Experts advise avoiding the sun between 10 am and 4 pm because the UV rays are more potent at this time. This might prove impossible sometimes, so you should pay as much attention to protecting yourself as possible.

Your clothes are your number one line of defense, so, as stated earlier, more priority should be given to thicker clothes with darker colors. While this might feel uncomfortable due to the ability of darker colors to cause heat, they absorb more UV rays, unlike lighter colors.

Also, if you are a lover of colors, you might want to consider more vivid colors because they are inadvertently more protective than pale light colors.

In addition to these, it is essential to be aware that wet fabric often has a reduced UPF compared to dry ones, so you should try to have on dry clothes when you can. Polyester and nylon materials are also more protective than cotton and rayon.

Conclusion

It is crucial to pay more attention to the skin to prevent sun damage. Although wearing darker clothes can protect you from sun damage, it doesn’t fully protect the skin; hence you shouldn’t neglect using sunscreen every day.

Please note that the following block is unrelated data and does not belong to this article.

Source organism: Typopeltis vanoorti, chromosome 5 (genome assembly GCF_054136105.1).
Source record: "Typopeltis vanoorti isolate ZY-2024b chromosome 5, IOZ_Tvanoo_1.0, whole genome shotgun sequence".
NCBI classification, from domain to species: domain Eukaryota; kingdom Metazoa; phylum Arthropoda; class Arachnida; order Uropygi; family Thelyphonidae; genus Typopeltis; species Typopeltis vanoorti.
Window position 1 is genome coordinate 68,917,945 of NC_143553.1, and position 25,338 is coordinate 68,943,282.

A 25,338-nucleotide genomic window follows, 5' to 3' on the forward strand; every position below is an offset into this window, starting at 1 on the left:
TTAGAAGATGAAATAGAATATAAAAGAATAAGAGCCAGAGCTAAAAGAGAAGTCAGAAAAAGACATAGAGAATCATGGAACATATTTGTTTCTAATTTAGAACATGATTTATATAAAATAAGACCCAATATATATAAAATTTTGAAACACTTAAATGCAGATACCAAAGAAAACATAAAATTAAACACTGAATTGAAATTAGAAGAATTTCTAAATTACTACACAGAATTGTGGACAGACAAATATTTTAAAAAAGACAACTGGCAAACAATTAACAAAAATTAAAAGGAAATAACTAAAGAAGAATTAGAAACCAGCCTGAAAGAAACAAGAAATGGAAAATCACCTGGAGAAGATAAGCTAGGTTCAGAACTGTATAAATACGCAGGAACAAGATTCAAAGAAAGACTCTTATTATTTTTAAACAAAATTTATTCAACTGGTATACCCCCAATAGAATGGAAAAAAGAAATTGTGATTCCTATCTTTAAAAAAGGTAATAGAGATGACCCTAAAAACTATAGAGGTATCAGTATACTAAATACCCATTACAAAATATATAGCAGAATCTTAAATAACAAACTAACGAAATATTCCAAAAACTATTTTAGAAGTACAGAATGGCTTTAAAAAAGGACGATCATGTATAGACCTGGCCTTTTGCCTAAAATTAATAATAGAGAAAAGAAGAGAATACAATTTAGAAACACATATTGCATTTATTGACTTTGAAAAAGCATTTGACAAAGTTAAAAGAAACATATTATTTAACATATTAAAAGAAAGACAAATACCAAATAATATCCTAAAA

It is advisable to stay away from the sun and UV rays as much as you can, and normalize wearing outfits that protect your skin at all times.

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Sonia Madaan is a writer and founding editor of the science education blog EarthEclipse. She loves writing on topics related to space, environment, chemistry, biology, geology and geography. When she is not writing, she loves watching sci-fi movies on Netflix.